The Three E’s of Content Marketing

The Three E’s of Content Marketing

The 3 E's of Content Marketing

photo credit: Justin in SD via photopin cc

I recently starting reading David Meerman Scott's The New Rules of Marketing & PR and it got me thinking a lot about the marketing discipline. It's really interesting in the 10+ years since I started out in the marketing profession how marketing as a practice has evolved. Scott calls advertising “interruption marketing” as consumers need to be interrupted in order to consume the message. The TV commercial needs to get the viewer's attention; the print ad in that slick magazine needs to grab the eye of the reader; that pop up ad on your favorite website needs to make it past the ad / pop up blocker that you have installed.

With each of these advertising mediums, there are more and more ways to interrupt the advertising that's meant to interrupt you and persuade you into learning more about the advertised product or service. DVRs allow one to skip through commercials. Dish Network's “Hopper” creates recorded shows without commercials at all. Printed magazines and newspapers are feeling the pinch as more and more consumers are going online to get their news and information. Those publications that have online presences find their ads being blocked by browser extensions or plug ins allowing the viewer to consume their content with minimal or no interruption.

What'a a marketer to do?

As David Meerman Scott points out, marketers need to shift their thinking and embrace and utilize new tools to reach the masses. He touts the philosophy of the “Three E's of Content Marketing: Entertainment, Education, and Engagement.”

Entertainment

With the shift in marketing thinking, marketers need to create content on a variety of social media platforms that entertains the viewer. If the content offers a point of view, or presents something interesting, without delivering a hard sell, people will be more receptive to the underlying point of the content – getting them to perform some action be it making a purchase, signing up for a service, etc.

Education

Education is another facet of the “New Rules of Marketing.” When visiting a website, people need to learn something. They need to have that “a-ha moment” when they feel enlightened by what they've experienced. Showing them how to do something, providing instruction, giving them knowledge about a subject that appeals to them positions the organization as a trusted expert, giving the visitor a reason to patronize the establishment.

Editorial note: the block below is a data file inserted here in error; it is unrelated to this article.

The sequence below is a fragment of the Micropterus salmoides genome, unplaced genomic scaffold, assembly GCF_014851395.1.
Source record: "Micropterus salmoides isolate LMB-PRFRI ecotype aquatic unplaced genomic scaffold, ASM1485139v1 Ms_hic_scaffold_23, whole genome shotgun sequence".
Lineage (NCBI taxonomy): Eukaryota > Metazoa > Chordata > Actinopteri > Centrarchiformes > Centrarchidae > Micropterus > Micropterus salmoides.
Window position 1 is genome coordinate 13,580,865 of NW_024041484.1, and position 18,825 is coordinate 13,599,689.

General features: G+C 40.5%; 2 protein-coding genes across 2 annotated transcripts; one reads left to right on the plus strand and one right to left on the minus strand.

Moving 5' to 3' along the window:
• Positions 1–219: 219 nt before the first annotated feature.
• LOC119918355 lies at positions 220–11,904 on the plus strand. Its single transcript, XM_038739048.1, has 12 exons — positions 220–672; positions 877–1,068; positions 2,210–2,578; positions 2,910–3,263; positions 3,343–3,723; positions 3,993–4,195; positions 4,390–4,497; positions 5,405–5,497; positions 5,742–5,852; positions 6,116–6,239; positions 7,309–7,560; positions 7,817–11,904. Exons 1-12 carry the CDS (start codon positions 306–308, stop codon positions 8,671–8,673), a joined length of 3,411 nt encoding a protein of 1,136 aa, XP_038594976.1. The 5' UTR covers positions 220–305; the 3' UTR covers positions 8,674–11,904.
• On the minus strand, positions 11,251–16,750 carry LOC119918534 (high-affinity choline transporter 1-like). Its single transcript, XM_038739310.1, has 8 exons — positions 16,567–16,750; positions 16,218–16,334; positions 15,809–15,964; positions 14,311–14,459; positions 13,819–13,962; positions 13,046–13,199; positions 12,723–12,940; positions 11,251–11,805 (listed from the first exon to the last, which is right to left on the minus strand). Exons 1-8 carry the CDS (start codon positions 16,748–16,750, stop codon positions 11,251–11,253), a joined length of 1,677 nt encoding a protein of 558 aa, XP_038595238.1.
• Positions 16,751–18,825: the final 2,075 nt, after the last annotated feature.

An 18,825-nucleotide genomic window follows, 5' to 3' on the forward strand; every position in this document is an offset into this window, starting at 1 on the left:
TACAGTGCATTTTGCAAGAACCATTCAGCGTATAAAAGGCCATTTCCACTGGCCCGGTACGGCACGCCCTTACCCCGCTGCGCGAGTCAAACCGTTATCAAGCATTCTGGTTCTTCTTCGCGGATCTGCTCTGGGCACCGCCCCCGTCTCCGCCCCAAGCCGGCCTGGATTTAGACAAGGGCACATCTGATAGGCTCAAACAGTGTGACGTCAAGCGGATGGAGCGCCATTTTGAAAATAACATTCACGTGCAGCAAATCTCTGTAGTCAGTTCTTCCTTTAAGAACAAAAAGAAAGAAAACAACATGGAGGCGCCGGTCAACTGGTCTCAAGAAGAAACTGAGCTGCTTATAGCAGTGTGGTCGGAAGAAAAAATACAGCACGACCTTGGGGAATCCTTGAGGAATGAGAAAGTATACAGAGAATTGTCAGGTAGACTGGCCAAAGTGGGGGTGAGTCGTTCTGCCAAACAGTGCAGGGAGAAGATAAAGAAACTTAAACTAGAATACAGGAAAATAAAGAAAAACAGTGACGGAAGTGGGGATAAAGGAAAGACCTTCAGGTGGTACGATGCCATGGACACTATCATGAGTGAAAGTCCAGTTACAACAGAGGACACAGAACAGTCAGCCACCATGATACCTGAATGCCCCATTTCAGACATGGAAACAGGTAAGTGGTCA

Engagement

Engagement is all about capturing the attention of the end consumer. Creating content that's relevant to what they're interested in helps to build a rapport between the visitor and the “marketing” entity. Providing entertaining or educational content helps to drive that engagement. You need to interact with people who could be your customer. Facebook, Twitter, blogs, are all vehicles for meeting and engaging potential customers. Being active where they're active is important. People appreciate when they feel like they're being listened to and their questions aren't falling upon blind eyes.

Marketing as a practice continues to evolve and it's important for marketers to evolve with the times and embrace the available technologies. The old way of throwing tons of money into an advertising program to create awareness or to move the needle with regards to sales is quickly becoming antiquated. More and more people are turning to online communities for information. Delivering content that appeals to them is a fantastic and economical way of finding new prospects and building a rapport with them.

What say you? What kinds of things did you used to do versus what you're doing now? What's working for you? Let's discuss!

Disclosure of Material Connection

Some of the links in the post above may be affiliate links. This means if you click on a link and make a purchase, I will receive a modest commission from the sale. These links help support the maintenance of this website.


Please be advised that I only recommend products or services that I have used or tried personally and believe will add value to my readers' lives. I am disclosing this in accordance with the Federal Trade Commission’s 16 CFR, Part 255: “Guides Concerning the Use of Endorsements and Testimonials in Advertising.”